group assignment: - test the design rules for your 3D printer(s) individual assignment: - design and 3D print an object (small, few cm) that could not be made subtractively - 3D scan an object (and optionally print it)
The group assignment was to test the design rules for our 3D printers, which are Lulzbot Minis. We did this by test printing the tolerance figure at high speed. The images are below.
I think the Lulzbot Minis are a pretty solid 3d printer option for a fairly low cost. This figure looks pretty good and my gears in my individual assignment, which had pretty small teeth, turned out really well.
Our 3D scanner is a Matter and Form brand tabletop scanner. I realized fairly quickly it was not going to be very useful. My lab mate Will scanned something and it was too detailed and the scan looked pretty bad. I did not, however, learn from his lesson and tried to scan something fairly detailed as well. I borrowed a rattlesnake skull from the biology department and set the scanner to auto scan. 45 disappointing minutes later, the model below is what I had. I used SketchFab for hosting my models so that users could look at them from all sides. I attempted to use the Matter and Form interface in the software to clean the files, but it didn't help much.
After that disappointment, I decided to take the Matter and Form scanner home with me over the weekend. MANY scans later, I realized a few things.
I decided to try several chess pieces that I had at home. Despite other sets, the larger Staunton chess pieces seemed to scan the best.
I scanned the king one time and decided to try scanning the rook twice, and meshed the two rook scans together. I don't see an appreciable difference. In fact, in the .stl file, all the "turret" detail of the rook is lost.
All in all, I was pretty disappointed in the scanner. I read the manual, I changed multiple settings, I tried just auto-scanning items, and nothing turned out very well.
The assignment was to make something on the 3D printer that could not be made subtractively. I thought about it for a while and had lots of ideas. Originally, I wanted to make something like armor bracers or a pauldron. I especially liked the pauldron idea because I could imagine the pieces fitting together like an armadillo and being movable. Our instructor, Terence, suggested I think SMALLER. I remembered an armor ring my daughter had bought at the Renaissance Festival and I did a google search for a design that might be made to be printable.
I talked about my idea with my labmate Will and he said it reminded him of a planetary gear ring. He found the ring at Kinekt Design and I was sold. I loved the ring and initially thought about making it into a 3D printed cuff bracelet. Then I saw the heart necklace and I knew I had to do something along those lines.
Now that I had a couple ideas in place, I needed to learn how to execute them. I was still deciding between the armor ring and the gear necklace but I had no idea how to design either one in Fusion 360. I did some google searching and found the following resources incredibly helpful.
That last link led me to the following YouTube video, which was incredibly helpful and I worked through and watched it over and over. This decided me on making some kind of version of the heart necklace, however, I could not find an appropriately sized ball chain to drive the gears, so I just decided to make a free standing gear train for my 3D print and increase my skills to make something like the heart necklace for myself later.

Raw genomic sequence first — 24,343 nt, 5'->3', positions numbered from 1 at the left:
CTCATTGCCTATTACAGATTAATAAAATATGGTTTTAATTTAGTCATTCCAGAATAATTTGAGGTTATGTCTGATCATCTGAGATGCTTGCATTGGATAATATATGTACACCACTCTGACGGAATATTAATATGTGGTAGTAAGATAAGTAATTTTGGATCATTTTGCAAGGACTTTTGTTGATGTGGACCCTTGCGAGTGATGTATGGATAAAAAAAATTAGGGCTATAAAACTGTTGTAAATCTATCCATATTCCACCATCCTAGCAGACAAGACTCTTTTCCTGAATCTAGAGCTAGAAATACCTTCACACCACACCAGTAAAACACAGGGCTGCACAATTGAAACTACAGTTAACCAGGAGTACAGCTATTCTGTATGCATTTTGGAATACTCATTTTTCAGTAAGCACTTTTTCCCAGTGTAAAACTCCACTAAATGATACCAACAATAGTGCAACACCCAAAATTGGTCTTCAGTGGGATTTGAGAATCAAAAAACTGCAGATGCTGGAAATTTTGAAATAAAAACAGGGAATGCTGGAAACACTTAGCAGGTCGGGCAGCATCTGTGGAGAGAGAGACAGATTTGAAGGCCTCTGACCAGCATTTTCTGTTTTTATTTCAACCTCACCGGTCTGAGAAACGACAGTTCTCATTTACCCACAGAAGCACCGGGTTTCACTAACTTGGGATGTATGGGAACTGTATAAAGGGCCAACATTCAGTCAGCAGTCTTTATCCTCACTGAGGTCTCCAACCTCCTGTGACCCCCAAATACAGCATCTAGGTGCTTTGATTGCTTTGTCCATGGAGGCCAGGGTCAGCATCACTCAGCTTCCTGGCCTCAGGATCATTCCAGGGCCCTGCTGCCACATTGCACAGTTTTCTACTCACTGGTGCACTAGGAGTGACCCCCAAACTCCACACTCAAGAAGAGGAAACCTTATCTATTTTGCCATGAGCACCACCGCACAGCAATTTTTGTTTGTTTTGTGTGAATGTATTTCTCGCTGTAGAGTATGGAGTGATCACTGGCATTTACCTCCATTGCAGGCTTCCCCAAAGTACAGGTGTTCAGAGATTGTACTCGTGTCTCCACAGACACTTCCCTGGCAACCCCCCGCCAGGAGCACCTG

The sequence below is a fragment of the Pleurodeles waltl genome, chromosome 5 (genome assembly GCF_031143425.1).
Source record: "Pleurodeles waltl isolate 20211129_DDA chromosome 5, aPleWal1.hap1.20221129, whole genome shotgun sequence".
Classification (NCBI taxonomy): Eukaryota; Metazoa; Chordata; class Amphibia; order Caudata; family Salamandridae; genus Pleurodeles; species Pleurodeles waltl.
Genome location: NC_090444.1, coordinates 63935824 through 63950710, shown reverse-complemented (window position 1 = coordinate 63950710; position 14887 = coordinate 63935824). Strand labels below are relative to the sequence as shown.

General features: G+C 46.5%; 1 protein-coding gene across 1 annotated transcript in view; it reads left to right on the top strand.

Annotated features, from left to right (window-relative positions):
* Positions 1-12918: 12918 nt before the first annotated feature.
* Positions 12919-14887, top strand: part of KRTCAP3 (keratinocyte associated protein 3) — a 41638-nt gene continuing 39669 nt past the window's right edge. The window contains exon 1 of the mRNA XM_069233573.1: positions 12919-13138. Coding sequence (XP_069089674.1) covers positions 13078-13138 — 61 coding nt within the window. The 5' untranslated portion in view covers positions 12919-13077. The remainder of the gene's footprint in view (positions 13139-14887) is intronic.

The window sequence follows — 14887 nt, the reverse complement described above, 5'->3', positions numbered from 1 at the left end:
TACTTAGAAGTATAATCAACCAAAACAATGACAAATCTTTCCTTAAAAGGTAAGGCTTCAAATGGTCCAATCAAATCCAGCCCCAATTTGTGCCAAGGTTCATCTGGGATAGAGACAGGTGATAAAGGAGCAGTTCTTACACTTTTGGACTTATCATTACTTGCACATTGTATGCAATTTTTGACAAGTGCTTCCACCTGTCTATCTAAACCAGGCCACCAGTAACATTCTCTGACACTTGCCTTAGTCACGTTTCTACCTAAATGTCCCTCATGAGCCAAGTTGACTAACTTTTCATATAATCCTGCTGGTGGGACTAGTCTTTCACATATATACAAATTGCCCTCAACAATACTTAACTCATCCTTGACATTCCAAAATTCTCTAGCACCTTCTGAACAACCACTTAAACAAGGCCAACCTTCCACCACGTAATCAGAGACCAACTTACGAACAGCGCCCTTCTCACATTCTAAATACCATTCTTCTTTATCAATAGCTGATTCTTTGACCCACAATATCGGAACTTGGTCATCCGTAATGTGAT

I opened Fusion 360 and got to work. I began by following along with what the video did and then started branching off on my own. The final design I came up with was a base with three shafts coming off of it for the gears to fit on and spin. It does nothing functional, but it's actually pretty cool to look at and kind of fun to play with.
I am providing the design files for download here. Be careful, as the elements are laid on top of each other - I turned on and off different parts to export the base and then each gear individually for 3D printing.
I exported my design in 2 parts to 3D print separately. I wanted the base and the gears to be different colors for contrast. The type of 3D printers we use at our lab are Lulzbot Minis. These printers actually do a pretty good job and I have been impressed with a lot of the stuff I have seen printed on them. I uploaded my .stl file for the gears to the printer and got that started. I was worried that the gear teeth would be too small for the resolution level of the printer, but they turned out great. The 3D software we use is Cura for Lulzbots. When I first imported my design into it, Cura scaled it down. Additionally, I didn't realize Cura only used mm and my design was in inches, so I had to convert the measurements and scale the design within the Cura platform.
The first print of the base I made had shafts that were too large. I think something happened in the conversion process when I had to convert the measurements and rescale the .stl file. Also, I broke one of the shafts trying to cram the gear onto it, so I needed to redesign the base to have slightly smaller shafts. I had gotten proficient enough with the extruding and constraining of elements in Fusion 360 that it only took about 15 minutes to quickly redesign the base. I ended printing it in black and I liked that better, so that worked out.
It came to light during Global Evaluation that my gear project, while kind of cool and well researched, was actually something that COULD have been made subtractively, and therefore did not fulfill the assignment. So, I made a new design that fit the rules and printed it. I made a captive ball inside a cage and it was actually pretty cool to do. I love the way it turned out.
I keep this item, along with the gears I printed earlier, on my desk at work. They are both very soothing to play with when I need a mental break!